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Meet Arynetta Floyzelle Northcutt of Effie Monroe in West Hollywood

Today we’d like to introduce you to Arynetta Floyzelle Northcutt.

Arynetta, please share your story with us. How did you get to where you are today?
I’ll start my story at Barnes and Noble, The Grove in 2009. I was working as an actress and writer and having a pretty difficult go of it at that time. I also was “transitioning,” meaning I was growing out my permanent, chemical relaxer that I had been using to straighten my hair for over a decade, and going “natural” meaning, letting my natural hair texture shine.

Let me tell you, my hair had a life of its own. It was not as easy or as quick as all of the YouTubers made it seem. And I was frustrated of my career, which felt like it was struggling, and of my hair, which just wouldn’t cooperating sometimes.

One of the things I would do to treat myself was go to the Barnes and Noble Starbucks, get a two-pump extra-hot Chai latte, and read or skim books. I don’t remember if I got the chai (it may have been beyond my reach financially at the time), I do remember that I had been quite frustrated with my situation.

All of a sudden, out of the blue, the words “Mommy and Daddy, I’m feeling despair. What will I do with my super Big Hair!” came to me. And, within an hour, or less, my children’s character “Effie Monroe” was born, and my first children’s book “Big Hair” was written.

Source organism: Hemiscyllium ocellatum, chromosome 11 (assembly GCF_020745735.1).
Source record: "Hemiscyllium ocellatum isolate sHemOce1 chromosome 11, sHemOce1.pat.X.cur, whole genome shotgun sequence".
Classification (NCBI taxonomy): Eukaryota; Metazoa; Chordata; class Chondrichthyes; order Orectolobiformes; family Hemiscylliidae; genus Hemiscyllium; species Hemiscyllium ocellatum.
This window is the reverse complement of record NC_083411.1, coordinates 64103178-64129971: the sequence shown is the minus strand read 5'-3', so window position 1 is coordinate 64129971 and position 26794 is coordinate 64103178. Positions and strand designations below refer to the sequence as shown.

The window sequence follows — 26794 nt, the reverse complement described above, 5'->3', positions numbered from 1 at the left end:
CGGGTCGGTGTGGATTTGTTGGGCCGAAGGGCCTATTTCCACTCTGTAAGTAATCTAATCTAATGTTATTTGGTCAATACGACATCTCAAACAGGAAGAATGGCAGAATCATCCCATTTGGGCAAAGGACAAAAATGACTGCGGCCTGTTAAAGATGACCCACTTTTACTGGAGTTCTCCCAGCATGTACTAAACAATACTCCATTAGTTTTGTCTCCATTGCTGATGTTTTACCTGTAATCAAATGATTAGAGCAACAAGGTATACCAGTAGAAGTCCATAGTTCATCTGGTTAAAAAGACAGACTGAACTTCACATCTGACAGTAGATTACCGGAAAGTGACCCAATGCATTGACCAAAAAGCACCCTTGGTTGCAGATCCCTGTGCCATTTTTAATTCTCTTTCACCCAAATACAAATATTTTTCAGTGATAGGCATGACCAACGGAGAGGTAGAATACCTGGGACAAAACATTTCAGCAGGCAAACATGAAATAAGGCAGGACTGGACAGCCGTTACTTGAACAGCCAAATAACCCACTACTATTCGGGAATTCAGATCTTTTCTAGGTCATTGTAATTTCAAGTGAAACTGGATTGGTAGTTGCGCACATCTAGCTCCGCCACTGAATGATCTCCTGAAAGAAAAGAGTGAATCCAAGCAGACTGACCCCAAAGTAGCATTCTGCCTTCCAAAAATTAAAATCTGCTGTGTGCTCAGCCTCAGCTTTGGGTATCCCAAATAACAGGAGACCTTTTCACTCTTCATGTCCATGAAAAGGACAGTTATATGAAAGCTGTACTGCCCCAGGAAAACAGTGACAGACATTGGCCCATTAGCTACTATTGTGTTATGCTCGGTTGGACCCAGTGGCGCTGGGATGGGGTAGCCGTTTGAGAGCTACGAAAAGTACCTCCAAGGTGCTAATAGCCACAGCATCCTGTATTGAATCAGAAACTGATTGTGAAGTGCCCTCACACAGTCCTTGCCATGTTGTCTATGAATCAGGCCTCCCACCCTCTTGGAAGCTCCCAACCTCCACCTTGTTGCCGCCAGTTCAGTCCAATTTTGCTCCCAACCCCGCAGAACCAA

Though I submitted it to a few publishers, I knew in my heart that I wanted to bring Effie and Big Hair to life myself. I found an artist at Melrose Trading Post and would pay her any time I had the money… one scene at a time. Finally, After about a year, I had a full book.

I was so excited. I dreamed of Effie being a best seller, and in my heart, ultimately wanted her to be an animated character. I decided to also make it a children’s book app, which, looking back, was like my first step towards animation. I thought it was so cool that a kid could touch the screen and a comb would appear, or her hair would shake. I launched at The Children’s Museum and expected pretty swift success. There were very few African-American animated children’s characters on the market, and even fewer mixed-culture children’s characters. I knew it was needed and felt like it was time. Effie was cute, and the story was well done and meant to appeal to the outsider in everyone.

Well, that “swift success” did not happen. I knew nothing about publishing a hard copy book, and the resources were not as bountiful in 2010. Though people loved the app, I hadn’t yet mastered marketing. And, as much as I loved seeing the readers faces at wonderful events and book signings, traveling to, and working, those events could be grueling. I knew nothing about business taxes, calculating and paying my sales tax (which, back then, I did manually)––I knew little to nothing about running a successful business, period.

After a year, I kind of “closed shop.” But Effie was always close in my heart. Every year I would add something new –– a Christmas Book, Coloring Book, Christmas song –– but I would never do anything to market or push it, I would just keep it there. It was more like spending time with a friend than running a business, and that was alright with me.

Over that time, I also learned and grew as a woman. I lived in London, got my masters, learned more about business. I never pressured myself. My acting bookings and writing work picked up. But the dream of an Effie animated character was always in my heart.

In 2019, I realized I wanted to do something on a larger scale with Effie again. First, I started working on another book, but that never really came together. I knew I wanted to do more with Effie, I just didn’t know what.